Voices from Chernobyl by Svetlana Alexievich
Recommended by Aurelia Wills (Nonfiction Contributor, Issue 10):
Svetlana Alexievich describes Voices from Chernobyl as a “novel of voices.” The voices belong to Chernobylites, those who survived the disaster, or who live in the Zone. Alexievich spent three years recording people’s accounts: widows who cared for husbands dying from radiation poisoning; an old woman, alone in an empty town; a war refugee who moved with her children to an abandoned village; a party operative who insisted his daughter and her newborn remain in the region; scientists unable to raise an alarm; children who’ve known nothing but Chernobyl. The voices are full of anguish, regret, black humor, rage, pity for animals and insects. They describe men in fake leather boots shoveling radioactive graphite, bald children filling hospital wards, boars running wild through villages, babies born dead or severely deformed, looting and corruption continuing unabated. Both terrifying and painfully human, this articulation of individual experience makes nuclear catastrophe and its aftermath terribly real.
Svetlana Alexievich won the 2015 Nobel Prize for Literature.
Mrs. Bridge by Evan Connell
Recommended by Ali Rohde (Editorial Assistant):
In Mrs. Bridge, Evan Connell narrates the tale of India Bridge and her family through 117 laconic and comic vignettes. Each portrays one of Mrs. Bridge’s everyday tribulations: her battles to prevent her son from wearing a shirt with frayed cuffs, her laudable but futile attempts to hold a conversation with her vile neighbors the Van Metres, and her struggles to remain obedient in the face of her husband’s obstinacy and the threat of a tornado. Through these vignettes, Connell beautifully, comically, and compassionately creates a pointillist portrayal of the often overlooked lives of suburban housewives in the decades surrounding WWII, those whose material needs were sated but whose emotional needs went unfulfilled.
10:04 by Ben Lerner
Recommended by Scott Geiger (Architecture Editor):
Ben Lerner’s metanovel 10:04 is a difficult love. Twice I turned away midway through. I’m still not sure whether the thing is greater than the sum of its parts. But Lerner has pulled together some great parts, from heady imagery to long spells of alchemical prose. I came back to 10:04 this month to re-read Chapter Four, which travels to Marfa, Texas. While in residency (Lannan), the narrator goes across town to visit Chinati, the experimental landscape founded by Donald Judd to exhibit his own works and those of a few peers. One of the novel’s great ekphrastic passages opens around his trip to a set of buildings at Chinati known as the Artillery Sheds. Here Lerner has written the best valuation of Judd I’ve read yet (pp 178–179).
Hard questions streak through 10:04—it’s a Künstlerroman for late capitalist New York, the city after Lehman Brothers, after Hurricane Sandy. Why do we write now? What do we write now? To finish 10:04 takes courage. In his invocation of Whitman and others, I see Lerner framing an urban quest for authentic invention. I am so glad that the voyage that is 10:04 takes the reader to Chinati and Donald Judd.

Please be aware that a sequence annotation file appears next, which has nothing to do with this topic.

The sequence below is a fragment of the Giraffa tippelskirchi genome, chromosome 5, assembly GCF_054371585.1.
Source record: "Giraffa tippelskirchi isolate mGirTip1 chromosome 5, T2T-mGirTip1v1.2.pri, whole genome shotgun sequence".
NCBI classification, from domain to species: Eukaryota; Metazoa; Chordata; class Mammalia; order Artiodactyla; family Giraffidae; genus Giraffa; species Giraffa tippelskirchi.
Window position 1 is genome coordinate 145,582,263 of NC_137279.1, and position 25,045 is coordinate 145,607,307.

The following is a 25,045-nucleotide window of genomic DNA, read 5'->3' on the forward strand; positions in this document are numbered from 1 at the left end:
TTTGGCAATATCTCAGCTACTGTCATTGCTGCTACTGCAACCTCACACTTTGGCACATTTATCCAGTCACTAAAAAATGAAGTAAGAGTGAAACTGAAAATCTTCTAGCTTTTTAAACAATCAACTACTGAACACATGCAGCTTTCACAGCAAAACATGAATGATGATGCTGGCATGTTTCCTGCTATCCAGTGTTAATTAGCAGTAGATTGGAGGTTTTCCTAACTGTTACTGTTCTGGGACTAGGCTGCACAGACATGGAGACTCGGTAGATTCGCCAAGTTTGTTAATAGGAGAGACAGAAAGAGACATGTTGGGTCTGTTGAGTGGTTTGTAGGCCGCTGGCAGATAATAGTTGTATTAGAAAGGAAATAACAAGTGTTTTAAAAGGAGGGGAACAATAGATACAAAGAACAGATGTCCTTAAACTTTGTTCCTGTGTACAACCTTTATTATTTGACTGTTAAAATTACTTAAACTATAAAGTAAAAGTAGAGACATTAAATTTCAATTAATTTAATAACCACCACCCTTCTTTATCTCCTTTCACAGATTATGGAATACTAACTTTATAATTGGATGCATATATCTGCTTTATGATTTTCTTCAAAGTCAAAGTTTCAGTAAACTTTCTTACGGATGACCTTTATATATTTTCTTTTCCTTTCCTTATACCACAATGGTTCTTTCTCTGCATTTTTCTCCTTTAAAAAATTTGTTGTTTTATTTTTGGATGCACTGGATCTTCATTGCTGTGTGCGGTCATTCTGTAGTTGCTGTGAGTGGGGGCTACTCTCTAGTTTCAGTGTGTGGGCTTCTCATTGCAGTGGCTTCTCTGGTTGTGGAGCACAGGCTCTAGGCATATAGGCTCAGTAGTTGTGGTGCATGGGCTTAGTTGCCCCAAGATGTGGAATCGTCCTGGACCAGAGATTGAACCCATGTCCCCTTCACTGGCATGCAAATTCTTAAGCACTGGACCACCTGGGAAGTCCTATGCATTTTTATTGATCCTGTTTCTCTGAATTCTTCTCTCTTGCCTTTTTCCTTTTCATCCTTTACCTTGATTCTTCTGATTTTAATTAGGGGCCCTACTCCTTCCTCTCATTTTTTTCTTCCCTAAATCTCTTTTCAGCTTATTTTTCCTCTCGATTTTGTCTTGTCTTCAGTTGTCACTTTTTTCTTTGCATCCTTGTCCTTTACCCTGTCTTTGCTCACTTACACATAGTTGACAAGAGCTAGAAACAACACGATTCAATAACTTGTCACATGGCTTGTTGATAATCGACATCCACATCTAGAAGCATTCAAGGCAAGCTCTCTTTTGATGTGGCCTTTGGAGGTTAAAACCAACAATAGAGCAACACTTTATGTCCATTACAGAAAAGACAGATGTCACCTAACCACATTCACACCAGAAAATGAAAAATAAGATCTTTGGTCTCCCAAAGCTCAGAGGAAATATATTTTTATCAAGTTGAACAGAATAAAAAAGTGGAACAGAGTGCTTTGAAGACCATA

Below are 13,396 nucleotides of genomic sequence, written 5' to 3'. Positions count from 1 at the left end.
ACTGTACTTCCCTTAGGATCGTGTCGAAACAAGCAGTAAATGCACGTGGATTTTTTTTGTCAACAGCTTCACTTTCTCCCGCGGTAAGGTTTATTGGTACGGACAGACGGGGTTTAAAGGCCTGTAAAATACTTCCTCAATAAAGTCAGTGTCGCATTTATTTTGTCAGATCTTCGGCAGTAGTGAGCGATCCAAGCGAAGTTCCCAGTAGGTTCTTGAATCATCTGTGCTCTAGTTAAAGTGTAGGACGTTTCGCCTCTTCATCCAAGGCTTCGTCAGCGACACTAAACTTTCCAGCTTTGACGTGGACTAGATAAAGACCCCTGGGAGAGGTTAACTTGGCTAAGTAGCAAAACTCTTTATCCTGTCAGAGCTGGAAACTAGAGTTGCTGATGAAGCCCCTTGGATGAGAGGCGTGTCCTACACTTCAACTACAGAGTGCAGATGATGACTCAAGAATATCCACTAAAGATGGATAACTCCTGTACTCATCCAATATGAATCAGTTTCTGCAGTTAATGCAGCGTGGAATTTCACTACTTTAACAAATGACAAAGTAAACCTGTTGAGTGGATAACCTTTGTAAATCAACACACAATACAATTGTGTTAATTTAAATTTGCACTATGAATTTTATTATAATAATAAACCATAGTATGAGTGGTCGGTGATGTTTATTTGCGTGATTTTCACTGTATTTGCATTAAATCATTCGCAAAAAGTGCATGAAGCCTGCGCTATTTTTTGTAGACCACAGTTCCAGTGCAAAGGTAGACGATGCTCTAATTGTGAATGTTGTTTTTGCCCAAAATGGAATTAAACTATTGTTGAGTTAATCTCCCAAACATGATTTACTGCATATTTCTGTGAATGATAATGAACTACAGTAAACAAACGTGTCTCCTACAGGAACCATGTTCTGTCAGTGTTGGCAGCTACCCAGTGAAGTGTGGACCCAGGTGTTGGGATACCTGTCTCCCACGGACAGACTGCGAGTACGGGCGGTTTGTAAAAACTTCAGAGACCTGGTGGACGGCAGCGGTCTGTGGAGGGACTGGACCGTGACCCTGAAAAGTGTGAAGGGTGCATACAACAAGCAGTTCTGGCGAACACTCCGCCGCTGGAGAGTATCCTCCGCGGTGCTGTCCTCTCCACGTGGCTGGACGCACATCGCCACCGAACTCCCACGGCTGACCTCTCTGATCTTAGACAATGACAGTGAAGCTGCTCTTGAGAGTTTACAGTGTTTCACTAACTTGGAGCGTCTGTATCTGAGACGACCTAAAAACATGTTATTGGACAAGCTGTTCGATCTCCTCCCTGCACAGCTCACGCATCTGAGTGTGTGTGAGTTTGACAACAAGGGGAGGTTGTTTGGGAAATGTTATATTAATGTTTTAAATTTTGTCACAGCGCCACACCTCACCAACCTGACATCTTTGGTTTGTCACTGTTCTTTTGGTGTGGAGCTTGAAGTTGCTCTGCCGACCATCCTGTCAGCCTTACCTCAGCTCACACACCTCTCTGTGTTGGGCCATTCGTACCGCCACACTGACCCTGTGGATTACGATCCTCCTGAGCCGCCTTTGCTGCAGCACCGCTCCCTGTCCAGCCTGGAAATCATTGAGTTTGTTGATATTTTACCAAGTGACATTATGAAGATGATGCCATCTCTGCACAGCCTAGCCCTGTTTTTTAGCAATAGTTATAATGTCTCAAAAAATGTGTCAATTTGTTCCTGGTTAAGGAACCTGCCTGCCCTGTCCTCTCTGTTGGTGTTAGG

The Dream of My Return by Horacio Castellanos Moya
Recommended by Dwyer Murphy (Fiction Contributor, Issue 10):
A madcap energy runs through Horacio Castellanos Moya’s most recent novel, The Dream of My Return, published earlier this year by New Directions (with an English translation by Katherine Silver). We’re introduced to the book’s narrator, Erasmus Aragon, a Salvadoran living in exile in Mexico City, through a catalogue of his chronic pains and unlikely treatments. He decides to pursue acupuncture and hypnosis with the help of an old family friend, Dr. Chente. But when Chente disappears mid-treatment, events begin to spiral: adultery, government agents, dissidents, an astonishing number of vodka tonics, one or two murders that may or may not be real. Aragon is himself determined to return to El Salvador, but in the meantime, in Mexico, he can’t seem to manage to stay out of trouble or reasonably sober. It’s a wildly funny book. Castellanos Moya packs in the anxieties and the heartbreaks and the unlikely hopes of a new generation of exiles adrift in Latin America. It’s what some might call a ‘slim’ novel—you can read it in the span of a weekend or so (this weekend, hopefully)—but its ambition is as great as any novel released this year.
Making Babies: Stumbling Into Motherhood by Anne Enright
Recommended by Jen Jabaily-Blackburn (Poetry Contributor, Issue 10):
As I write this, I’m 36 weeks pregnant with my first child. Most books on the subject have felt saccharine and overfamiliar; I hated that they addressed me as “Mommy.” (I felt like Nancy Reagan.) Others overcorrected into millennial snark. Enright’s book was the only one that spoke to my sense of bewilderment. According to Enright, yes, you may feel like nursing passengers on the local bus, or the bus itself. You may feel as though you’ve been drafted into a cult. You may feel as though you’ve been abducted by aliens. It’s fine. It’s fine. It’s fine.